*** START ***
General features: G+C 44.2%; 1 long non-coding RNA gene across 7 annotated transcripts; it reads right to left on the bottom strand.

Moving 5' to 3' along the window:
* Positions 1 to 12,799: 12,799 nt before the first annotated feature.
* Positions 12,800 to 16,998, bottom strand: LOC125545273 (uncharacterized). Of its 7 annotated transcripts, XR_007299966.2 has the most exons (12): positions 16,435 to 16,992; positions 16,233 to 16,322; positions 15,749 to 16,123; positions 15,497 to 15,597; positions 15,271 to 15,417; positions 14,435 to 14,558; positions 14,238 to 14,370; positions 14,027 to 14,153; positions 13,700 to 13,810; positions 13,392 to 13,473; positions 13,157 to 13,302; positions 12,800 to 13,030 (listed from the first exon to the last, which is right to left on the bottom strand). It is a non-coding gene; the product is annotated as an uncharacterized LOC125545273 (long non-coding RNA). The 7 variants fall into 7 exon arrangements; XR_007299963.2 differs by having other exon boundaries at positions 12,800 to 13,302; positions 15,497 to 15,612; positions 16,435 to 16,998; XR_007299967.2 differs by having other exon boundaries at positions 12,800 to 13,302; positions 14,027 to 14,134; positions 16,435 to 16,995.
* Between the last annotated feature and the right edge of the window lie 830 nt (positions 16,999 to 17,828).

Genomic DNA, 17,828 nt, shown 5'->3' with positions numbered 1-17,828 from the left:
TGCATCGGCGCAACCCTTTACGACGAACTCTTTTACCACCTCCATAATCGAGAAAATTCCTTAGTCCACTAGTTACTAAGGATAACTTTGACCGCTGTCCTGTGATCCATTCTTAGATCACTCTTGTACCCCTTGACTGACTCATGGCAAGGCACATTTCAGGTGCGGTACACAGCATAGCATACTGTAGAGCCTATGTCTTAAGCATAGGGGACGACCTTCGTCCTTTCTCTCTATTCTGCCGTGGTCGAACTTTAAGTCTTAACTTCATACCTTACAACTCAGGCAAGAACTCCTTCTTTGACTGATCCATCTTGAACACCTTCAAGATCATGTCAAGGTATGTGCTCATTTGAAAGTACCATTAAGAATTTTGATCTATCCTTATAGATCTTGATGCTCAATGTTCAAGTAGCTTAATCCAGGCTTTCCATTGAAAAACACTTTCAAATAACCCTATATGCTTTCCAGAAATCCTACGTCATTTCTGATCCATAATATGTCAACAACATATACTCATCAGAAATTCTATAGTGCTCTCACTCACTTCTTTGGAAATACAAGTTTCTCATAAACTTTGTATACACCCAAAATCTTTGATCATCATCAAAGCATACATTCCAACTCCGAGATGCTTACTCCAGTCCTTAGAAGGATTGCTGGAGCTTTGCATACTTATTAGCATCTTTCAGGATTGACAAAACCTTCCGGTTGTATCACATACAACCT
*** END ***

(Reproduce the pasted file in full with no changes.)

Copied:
General features: G+C 44.2%; 1 long non-coding RNA gene across 7 annotated transcripts; it reads right to left on the bottom strand.

Moving 5' to 3' along the window:
* Positions 1 to 12,799: 12,799 nt before the first annotated feature.
* Positions 12,800 to 16,998, bottom strand: LOC125545273 (uncharacterized). Of its 7 annotated transcripts, XR_007299966.2 has the most exons (12): positions 16,435 to 16,992; positions 16,233 to 16,322; positions 15,749 to 16,123; positions 15,497 to 15,597; positions 15,271 to 15,417; positions 14,435 to 14,558; positions 14,238 to 14,370; positions 14,027 to 14,153; positions 13,700 to 13,810; positions 13,392 to 13,473; positions 13,157 to 13,302; positions 12,800 to 13,030 (listed from the first exon to the last, which is right to left on the bottom strand). It is a non-coding gene; the product is annotated as an uncharacterized LOC125545273 (long non-coding RNA). The 7 variants fall into 7 exon arrangements; XR_007299963.2 differs by having other exon boundaries at positions 12,800 to 13,302; positions 15,497 to 15,612; positions 16,435 to 16,998; XR_007299967.2 differs by having other exon boundaries at positions 12,800 to 13,302; positions 14,027 to 14,134; positions 16,435 to 16,995.
* Between the last annotated feature and the right edge of the window lie 830 nt (positions 16,999 to 17,828).

Genomic DNA, 17,828 nt, shown 5'->3' with positions numbered 1-17,828 from the left:
TGCATCGGCGCAACCCTTTACGACGAACTCTTTTACCACCTCCATAATCGAGAAAATTCCTTAGTCCACTAGTTACTAAGGATAACTTTGACCGCTGTCCTGTGATCCATTCTTAGATCACTCTTGTACCCCTTGACTGACTCATGGCAAGGCACATTTCAGGTGCGGTACACAGCATAGCATACTGTAGAGCCTATGTCTTAAGCATAGGGGACGACCTTCGTCCTTTCTCTCTATTCTGCCGTGGTCGAACTTTAAGTCTTAACTTCATACCTTACAACTCAGGCAAGAACTCCTTCTTTGACTGATCCATCTTGAACACCTTCAAGATCATGTCAAGGTATGTGCTCATTTGAAAGTACCATTAAGAATTTTGATCTATCCTTATAGATCTTGATGCTCAATGTTCAAGTAGCTTAATCCAGGCTTTCCATTGAAAAACACTTTCAAATAACCCTATATGCTTTCCAGAAATCCTACGTCATTTCTGATCCATAATATGTCAACAACATATACTCATCAGAAATTCTATAGTGCTCTCACTCACTTCTTTGGAAATACAAGTTTCTCATAAACTTTGTATACACCCAAAATCTTTGATCATCATCAAAGCATACATTCCAACTCCGAGATGCTTACTCCAGTCCTTAGAAGGATTGCTGGAGCTTTGCATACTTATTAGCATCTTTCAGGATTGACAAAACCTTCCGGTTGTATCACATACAACCT